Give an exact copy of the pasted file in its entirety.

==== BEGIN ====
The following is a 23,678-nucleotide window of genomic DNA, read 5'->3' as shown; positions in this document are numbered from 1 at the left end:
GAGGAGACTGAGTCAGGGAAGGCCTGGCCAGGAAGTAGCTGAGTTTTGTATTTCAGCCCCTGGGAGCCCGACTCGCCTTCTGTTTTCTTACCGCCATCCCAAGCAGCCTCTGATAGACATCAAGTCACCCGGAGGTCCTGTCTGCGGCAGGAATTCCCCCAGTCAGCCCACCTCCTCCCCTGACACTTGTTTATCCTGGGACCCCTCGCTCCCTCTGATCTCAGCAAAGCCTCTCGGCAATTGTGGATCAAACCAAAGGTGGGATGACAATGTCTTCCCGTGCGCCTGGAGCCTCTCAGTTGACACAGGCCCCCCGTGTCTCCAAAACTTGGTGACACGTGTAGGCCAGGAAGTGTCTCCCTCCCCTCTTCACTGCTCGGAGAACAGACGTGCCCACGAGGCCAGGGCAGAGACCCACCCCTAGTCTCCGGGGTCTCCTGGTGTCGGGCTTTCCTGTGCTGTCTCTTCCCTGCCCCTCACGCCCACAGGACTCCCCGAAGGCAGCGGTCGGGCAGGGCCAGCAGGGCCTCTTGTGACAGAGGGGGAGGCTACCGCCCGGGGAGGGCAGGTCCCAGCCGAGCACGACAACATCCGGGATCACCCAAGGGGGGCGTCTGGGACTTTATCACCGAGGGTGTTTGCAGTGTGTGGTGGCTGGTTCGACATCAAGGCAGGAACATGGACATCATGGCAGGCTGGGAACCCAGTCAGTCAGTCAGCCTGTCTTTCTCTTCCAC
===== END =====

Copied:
The following is a 23,678-nucleotide window of genomic DNA, read 5'->3' as shown; positions in this document are numbered from 1 at the left end:
GAGGAGACTGAGTCAGGGAAGGCCTGGCCAGGAAGTAGCTGAGTTTTGTATTTCAGCCCCTGGGAGCCCGACTCGCCTTCTGTTTTCTTACCGCCATCCCAAGCAGCCTCTGATAGACATCAAGTCACCCGGAGGTCCTGTCTGCGGCAGGAATTCCCCCAGTCAGCCCACCTCCTCCCCTGACACTTGTTTATCCTGGGACCCCTCGCTCCCTCTGATCTCAGCAAAGCCTCTCGGCAATTGTGGATCAAACCAAAGGTGGGATGACAATGTCTTCCCGTGCGCCTGGAGCCTCTCAGTTGACACAGGCCCCCCGTGTCTCCAAAACTTGGTGACACGTGTAGGCCAGGAAGTGTCTCCCTCCCCTCTTCACTGCTCGGAGAACAGACGTGCCCACGAGGCCAGGGCAGAGACCCACCCCTAGTCTCCGGGGTCTCCTGGTGTCGGGCTTTCCTGTGCTGTCTCTTCCCTGCCCCTCACGCCCACAGGACTCCCCGAAGGCAGCGGTCGGGCAGGGCCAGCAGGGCCTCTTGTGACAGAGGGGGAGGCTACCGCCCGGGGAGGGCAGGTCCCAGCCGAGCACGACAACATCCGGGATCACCCAAGGGGGGCGTCTGGGACTTTATCACCGAGGGTGTTTGCAGTGTGTGGTGGCTGGTTCGACATCAAGGCAGGAACATGGACATCATGGCAGGCTGGGAACCCAGTCAGTCAGTCAGCCTGTCTTTCTCTTCCAC